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Oakland, CA - Jade Snow Wong (also known as Constance Wong Ong), internationally acclaimed author and ceramicist, and Phi Beta Kappa graduate of Mills College, died on Thursday, March 16, 2006 at the age of 84. She served on the Board of Governors of the Mills College Alumnae Association from 1945-49, and received an honorary Doctor of Humane Letters from the College in 1976.

“Mills and the world have lost an extraordinary artist revered as a pioneering voice in society,” said Janet L. Holmgren, President of Mills College. “Wong represents the best of Mills in using her education to initiate social change, experiment with the connection between art and life, and set a standard for high achieving women who question and shape the social traditions they inherit.”

Wong majored in economics and sociology, and discovered her love of clay in 1942 during the last semester of her senior year. She began learning her craft as a potter through the summer session of that year. In a shipyard office during World War II, she applied her knowledge of economics and sociology to the problems of the war industry, and published her first writing. In 1945, she decided to continue her pottery work because “I thought that pottery would give me more time to write, and that writing was one way to lift oneself from the mediocrity that so many lives fall into.”

Wong wrote her autobiography in two volumes: Fifth Chinese Daughter (1950) and No Chinese Stranger (1975). Fifth Chinese Daughter, an instant bestseller, describes Wong as a first-generation American in a traditional Chinese family living in San Francisco. The book resulted in a request from the U.S. Department of State for her to tour Asia as part of the Leader and Specialist Exchange Program. In 1953, she spoke to more than 200 groups from Tokyo to Karachi, about the life of the Chinese people in the United States. That journey, and her trip with her husband, Woodrow Ong, to the People’s Republic of China in 1972 are described in No Chinese Stranger.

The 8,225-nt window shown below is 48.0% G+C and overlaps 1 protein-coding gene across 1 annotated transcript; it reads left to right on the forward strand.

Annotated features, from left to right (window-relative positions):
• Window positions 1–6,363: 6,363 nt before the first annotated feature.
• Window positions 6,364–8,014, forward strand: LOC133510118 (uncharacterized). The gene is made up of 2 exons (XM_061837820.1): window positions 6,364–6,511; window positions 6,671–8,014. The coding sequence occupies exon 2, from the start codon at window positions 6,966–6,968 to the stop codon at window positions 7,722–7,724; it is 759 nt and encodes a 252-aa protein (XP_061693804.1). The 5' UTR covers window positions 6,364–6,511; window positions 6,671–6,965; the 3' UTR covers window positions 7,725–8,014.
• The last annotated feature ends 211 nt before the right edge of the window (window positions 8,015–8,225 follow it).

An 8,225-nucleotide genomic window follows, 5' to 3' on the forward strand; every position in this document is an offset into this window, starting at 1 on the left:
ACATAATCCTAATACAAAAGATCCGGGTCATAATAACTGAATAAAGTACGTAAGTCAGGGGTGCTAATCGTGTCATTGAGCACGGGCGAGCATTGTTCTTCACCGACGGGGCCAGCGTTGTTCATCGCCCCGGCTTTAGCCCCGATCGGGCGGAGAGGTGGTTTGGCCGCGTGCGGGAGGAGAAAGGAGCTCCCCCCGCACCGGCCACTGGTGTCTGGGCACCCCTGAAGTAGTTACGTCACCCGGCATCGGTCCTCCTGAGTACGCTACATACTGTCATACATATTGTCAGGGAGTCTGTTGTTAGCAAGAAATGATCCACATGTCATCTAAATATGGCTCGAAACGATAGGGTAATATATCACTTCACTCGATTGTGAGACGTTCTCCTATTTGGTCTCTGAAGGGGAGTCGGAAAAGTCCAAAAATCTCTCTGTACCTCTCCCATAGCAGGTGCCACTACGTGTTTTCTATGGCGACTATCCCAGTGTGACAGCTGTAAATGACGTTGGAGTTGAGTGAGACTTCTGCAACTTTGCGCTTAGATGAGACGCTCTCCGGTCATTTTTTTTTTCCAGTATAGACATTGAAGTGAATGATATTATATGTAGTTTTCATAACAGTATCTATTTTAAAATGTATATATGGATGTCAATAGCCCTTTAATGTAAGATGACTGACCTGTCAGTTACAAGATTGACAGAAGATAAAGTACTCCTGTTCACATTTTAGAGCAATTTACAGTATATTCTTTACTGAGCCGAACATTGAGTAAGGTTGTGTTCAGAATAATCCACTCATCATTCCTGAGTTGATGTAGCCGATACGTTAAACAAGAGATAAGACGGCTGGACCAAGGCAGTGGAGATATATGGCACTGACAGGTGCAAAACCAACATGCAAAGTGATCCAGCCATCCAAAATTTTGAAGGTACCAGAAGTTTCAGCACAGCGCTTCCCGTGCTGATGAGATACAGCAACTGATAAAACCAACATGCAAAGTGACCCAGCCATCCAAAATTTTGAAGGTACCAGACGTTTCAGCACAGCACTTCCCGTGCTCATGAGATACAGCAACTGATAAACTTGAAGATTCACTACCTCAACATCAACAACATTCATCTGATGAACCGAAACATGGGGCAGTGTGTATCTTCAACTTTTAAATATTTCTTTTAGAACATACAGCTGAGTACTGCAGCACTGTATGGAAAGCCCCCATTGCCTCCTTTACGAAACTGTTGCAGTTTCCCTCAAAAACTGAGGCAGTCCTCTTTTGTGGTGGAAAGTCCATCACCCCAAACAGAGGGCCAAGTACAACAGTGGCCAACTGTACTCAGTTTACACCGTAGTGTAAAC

Prior to the publication of her first book, Wong achieved distinction and recognition as a clay and enamel artist. In 1947, her red enamel plate was among “100 Useful Objects of Fine Design” selected for national showing, and in that same year, the Metropolitan Museum of Art (New York), acquired a Wong bowl for its permanent collection.

In addition to remaining active as a Mills alumna, Wong worked with the San Francisco Public Library, the Asian Art Museum, the Chinese Cultural Center, and the Chinese Historical Society of America.

Wong is survived by her daughters Tyi (Mills alumna, Class of 1979) and Ellora (Mills Class of 1981), her sons Mark and Lance, and four grandchildren.

Mills College is a nationally renowned, independent liberal arts college offering innovative degree programs for undergraduate women, and graduate degree and certificate programs for women and men. Consistently ranked among the top 75 liberal arts colleges in the nation by U.S. News & World Report, Mills is also recognized as one of the country’s 20 most diverse liberal arts colleges. The Princeton Review selected Mills as one of 11 colleges for first-time inclusion in its Best 361 Colleges in 2005. Nestled in the foothills of Oakland, California on 135 lush acres, Mills provides a dynamic liberal arts education fostering women’s leadership, social responsibility, and creativity.

Deborah Dallinger
Communications Consultant

Last Updated: 3/24/06